Our village was honored on Thurs. night by the presence of this distinguished individual who in the Congregational Church and before quite a large audience, delivered a most brilliant lecture which was very well received and by frequent bursts of applause. The subject was “The Results of the Past and our Policy for the Future.” We have not the room to give even an abstract of the topics discussed. (p.61) The effect on the major part of the audience was definitely good. Many of those who supposed the lecturer to be a rank Abolitionist and were prepared, if not to confute, to deride his positions, came away impressed with the idea that Henry Ward Beecher is sound in regard to the great question which now agitates the Republic. The rebellion is to be crushed out once and forever. Upon that point all are agreed. But when it is put down, then comes the question what are to be the relations of the Govt. to slavery. It is not probable that the people of this country, after expending two thousands of millions of dollars and overwhelming themselves and their posterity with unprecedented taxation, will acquiesce in a settlement that will leave matters as the war found them. The system of slavery is bound to go to the wall in some shape before the majestic uprising of the people. Now is the time to canvass the matter and to enlighten the public mind respecting the most equitable and righteous method of adjustment and it is with satisfaction that we heard Mr. Beecher and witnessed the profound attention which our citizens of all shades of opinions gave to his eloquent denunciation of a system that in its consequences has involved our country in blood and carnage.87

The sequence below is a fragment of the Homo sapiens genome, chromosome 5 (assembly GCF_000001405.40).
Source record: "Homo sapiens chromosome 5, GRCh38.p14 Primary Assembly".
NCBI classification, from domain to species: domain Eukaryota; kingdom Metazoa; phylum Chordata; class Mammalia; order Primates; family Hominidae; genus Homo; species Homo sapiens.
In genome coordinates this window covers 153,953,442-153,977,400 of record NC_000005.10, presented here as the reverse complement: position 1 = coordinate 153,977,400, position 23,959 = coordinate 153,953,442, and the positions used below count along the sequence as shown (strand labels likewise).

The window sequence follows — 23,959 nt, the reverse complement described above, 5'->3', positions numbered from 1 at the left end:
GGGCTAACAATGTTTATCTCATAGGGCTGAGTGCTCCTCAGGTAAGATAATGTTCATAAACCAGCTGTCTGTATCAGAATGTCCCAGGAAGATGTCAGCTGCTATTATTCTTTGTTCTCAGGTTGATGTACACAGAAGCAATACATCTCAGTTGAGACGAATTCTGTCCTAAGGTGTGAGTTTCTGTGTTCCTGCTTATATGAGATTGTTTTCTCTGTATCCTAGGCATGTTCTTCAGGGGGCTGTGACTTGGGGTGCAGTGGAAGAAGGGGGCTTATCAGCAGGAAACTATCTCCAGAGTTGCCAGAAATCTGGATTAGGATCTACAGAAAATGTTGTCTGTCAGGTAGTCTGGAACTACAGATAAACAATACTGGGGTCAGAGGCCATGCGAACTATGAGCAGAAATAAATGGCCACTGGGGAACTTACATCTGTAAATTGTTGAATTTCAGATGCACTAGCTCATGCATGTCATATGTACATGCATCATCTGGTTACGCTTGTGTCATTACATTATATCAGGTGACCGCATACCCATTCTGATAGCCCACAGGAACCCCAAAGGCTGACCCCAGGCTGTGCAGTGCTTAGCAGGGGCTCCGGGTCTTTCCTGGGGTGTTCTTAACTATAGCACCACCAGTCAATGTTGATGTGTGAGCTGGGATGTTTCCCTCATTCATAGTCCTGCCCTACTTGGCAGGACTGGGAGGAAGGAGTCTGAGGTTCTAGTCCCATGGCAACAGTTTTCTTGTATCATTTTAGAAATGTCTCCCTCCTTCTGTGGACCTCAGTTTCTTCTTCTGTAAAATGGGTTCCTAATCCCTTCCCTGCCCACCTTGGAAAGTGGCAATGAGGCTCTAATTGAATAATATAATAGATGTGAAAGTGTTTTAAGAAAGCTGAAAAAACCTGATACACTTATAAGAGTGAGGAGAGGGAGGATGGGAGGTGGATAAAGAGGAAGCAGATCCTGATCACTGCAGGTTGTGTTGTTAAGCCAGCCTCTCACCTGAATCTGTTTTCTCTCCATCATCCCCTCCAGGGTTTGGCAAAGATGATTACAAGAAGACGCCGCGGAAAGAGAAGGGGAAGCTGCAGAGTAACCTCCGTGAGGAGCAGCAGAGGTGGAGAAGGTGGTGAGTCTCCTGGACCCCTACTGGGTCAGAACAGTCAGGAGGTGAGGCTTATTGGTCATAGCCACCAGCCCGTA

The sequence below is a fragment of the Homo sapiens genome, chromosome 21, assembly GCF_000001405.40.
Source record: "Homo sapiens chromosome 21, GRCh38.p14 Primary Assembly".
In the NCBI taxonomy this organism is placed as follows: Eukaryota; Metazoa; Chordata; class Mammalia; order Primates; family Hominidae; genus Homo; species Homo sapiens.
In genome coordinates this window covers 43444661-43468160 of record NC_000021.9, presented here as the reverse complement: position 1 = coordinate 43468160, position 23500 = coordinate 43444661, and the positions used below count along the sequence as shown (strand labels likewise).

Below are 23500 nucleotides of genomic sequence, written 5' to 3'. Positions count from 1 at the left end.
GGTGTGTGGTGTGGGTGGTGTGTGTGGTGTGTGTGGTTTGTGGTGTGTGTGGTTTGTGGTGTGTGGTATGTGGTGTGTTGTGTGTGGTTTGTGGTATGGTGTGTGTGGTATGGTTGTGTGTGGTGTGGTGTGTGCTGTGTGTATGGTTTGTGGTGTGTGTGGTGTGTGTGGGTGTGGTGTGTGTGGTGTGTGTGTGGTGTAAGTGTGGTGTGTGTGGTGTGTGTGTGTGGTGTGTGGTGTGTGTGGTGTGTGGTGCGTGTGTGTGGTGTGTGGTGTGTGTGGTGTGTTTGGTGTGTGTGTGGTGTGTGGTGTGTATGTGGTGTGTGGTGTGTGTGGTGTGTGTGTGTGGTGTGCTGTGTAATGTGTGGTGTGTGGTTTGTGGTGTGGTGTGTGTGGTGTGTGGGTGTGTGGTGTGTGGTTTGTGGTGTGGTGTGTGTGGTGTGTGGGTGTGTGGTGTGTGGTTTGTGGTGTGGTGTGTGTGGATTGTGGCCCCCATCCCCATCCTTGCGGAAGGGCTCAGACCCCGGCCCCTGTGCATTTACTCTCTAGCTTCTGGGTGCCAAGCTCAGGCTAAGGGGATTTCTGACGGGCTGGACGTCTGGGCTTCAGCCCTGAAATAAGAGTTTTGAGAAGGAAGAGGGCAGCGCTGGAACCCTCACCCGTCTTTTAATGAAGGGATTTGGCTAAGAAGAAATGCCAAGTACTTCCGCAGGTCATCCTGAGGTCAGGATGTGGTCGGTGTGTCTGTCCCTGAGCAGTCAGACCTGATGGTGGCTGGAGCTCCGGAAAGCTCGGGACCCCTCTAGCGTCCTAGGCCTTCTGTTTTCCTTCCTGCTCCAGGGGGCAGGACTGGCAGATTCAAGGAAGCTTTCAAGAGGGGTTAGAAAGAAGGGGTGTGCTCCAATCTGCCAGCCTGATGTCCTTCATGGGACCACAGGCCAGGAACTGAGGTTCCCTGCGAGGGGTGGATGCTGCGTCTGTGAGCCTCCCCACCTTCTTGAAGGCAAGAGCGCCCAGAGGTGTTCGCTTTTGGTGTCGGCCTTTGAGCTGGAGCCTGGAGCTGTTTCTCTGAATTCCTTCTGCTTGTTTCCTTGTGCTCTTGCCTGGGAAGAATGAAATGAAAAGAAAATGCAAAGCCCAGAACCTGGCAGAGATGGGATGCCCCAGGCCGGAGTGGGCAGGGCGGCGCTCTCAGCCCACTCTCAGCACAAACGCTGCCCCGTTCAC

Newspaper stories are, of course, not always accurate barometers for the population they represent on all issues, but they may be more representative in smaller towns—as Flushing still was at the time. The opposition to slavery and support of the Union seemed quite solid all the way through to the end of the war: